CMS has launched an effort asking consumers for stories on their ability to access and share their medical information. It seems to be part and parcel with the agency’s MyHealthEData initiative, a broad initiative focused on giving every American control of the medical data which was launched last May.
The current campaign was kicked off in a tweet by CMS Administrator Seema Verma:
Had trouble getting your health records? Or getting your doctor to share your records with other doctors? Tell us about your experience moving your health data between your drs, specialists & health insurance plans & the impact on you. Submit your story: MyHealthEData@cms.hhs.gov pic.twitter.com/ZVxlH5aiTB
— Administrator Seema Verma (@SeemaCMS) May 6, 2019
Verma’s tweet sparked an interesting conversation about such access among other Twitter users. For example, Matthew Taber noted that mobile health access is making things easy for him:
I can easily get my medical records thanks to Tim Cook and @Apple getting my academic internist’s facility into their medical records program on the iPhone. Thanks to them, my records are with me 24/7 and travel with me anywhere. #ItsMyMedicalRecord
— Matthew Taber (@matthewtaber) May 7, 2019
Another user, Jen Graff, pointed out that even if patients do have access, not all medical record data is made equal:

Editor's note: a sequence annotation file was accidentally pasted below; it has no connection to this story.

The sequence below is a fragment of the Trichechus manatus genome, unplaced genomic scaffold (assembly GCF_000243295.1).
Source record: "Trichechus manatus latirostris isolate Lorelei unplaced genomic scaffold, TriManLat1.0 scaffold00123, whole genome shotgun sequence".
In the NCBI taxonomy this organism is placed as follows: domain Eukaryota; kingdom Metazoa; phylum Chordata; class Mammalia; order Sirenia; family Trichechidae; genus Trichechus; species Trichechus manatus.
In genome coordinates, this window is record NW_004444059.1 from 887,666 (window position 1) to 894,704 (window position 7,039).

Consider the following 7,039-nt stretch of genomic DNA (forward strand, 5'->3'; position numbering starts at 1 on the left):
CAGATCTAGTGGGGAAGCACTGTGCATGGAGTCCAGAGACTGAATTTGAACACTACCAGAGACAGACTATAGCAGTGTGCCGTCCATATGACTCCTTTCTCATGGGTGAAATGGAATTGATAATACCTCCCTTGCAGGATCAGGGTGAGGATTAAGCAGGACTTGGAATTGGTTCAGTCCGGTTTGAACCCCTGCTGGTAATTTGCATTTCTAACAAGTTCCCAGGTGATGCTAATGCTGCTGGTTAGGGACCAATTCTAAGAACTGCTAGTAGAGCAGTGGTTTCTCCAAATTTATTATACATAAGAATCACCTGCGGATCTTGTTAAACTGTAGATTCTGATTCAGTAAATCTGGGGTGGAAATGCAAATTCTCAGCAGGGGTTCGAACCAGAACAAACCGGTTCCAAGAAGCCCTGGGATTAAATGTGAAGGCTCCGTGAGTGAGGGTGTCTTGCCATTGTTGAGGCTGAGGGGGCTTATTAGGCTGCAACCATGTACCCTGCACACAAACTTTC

Data= Knowledge. However, even working within the system, hard to not only get your records, but to get them in a usable form. Binders and three hole punch “notes” don’t help. #ItsMyMedicalRecord https://t.co/2sKsbLr1yc
— Jen Graff (@Jennifersgraff) May 6, 2019
In another tweet, Vitali Khvatkov made a good point about who is really likely to drive demand for medical record data:
The problem is that for the patient having record has low utility, its other players – doctors, labs, analytics, apps, drug makers, ACOs, etc. who can utilize patient information and get some benefits. It’s problem of “Appropriation of Rents”
— Vitali Khvatkov (@VitaliKhvatkov) May 8, 2019
The latter tweet brings up a particularly important point too seldom mentioned in discussions about patient medical record access, which is that we still haven’t turned most Americans into eager health data users. (Heck, I’m a mad patient advocate and I’ve never wrestled with getting my entire medical record.)
Oh, don’t get me wrong, there are patients and caregivers who want and need access to the patient’s complete medical information, and also need to be sure that that information can be shared freely between providers. The thing is, in my experience few consumers spend a lot of time chasing down their health data until they need it.
As a result, we are not likely to see a massive groundswell of patient indignation over medical record access and sharing in the near-term. And of course, while CMS may have the regulatory power to force change, it can take a looooong time to happen.
To be sure, I’ll be interested to read the first stories CMS collects on this topic. I just don’t know if the effort will do anything to overcome some providers’ aversion to making medical record access easy for consumers.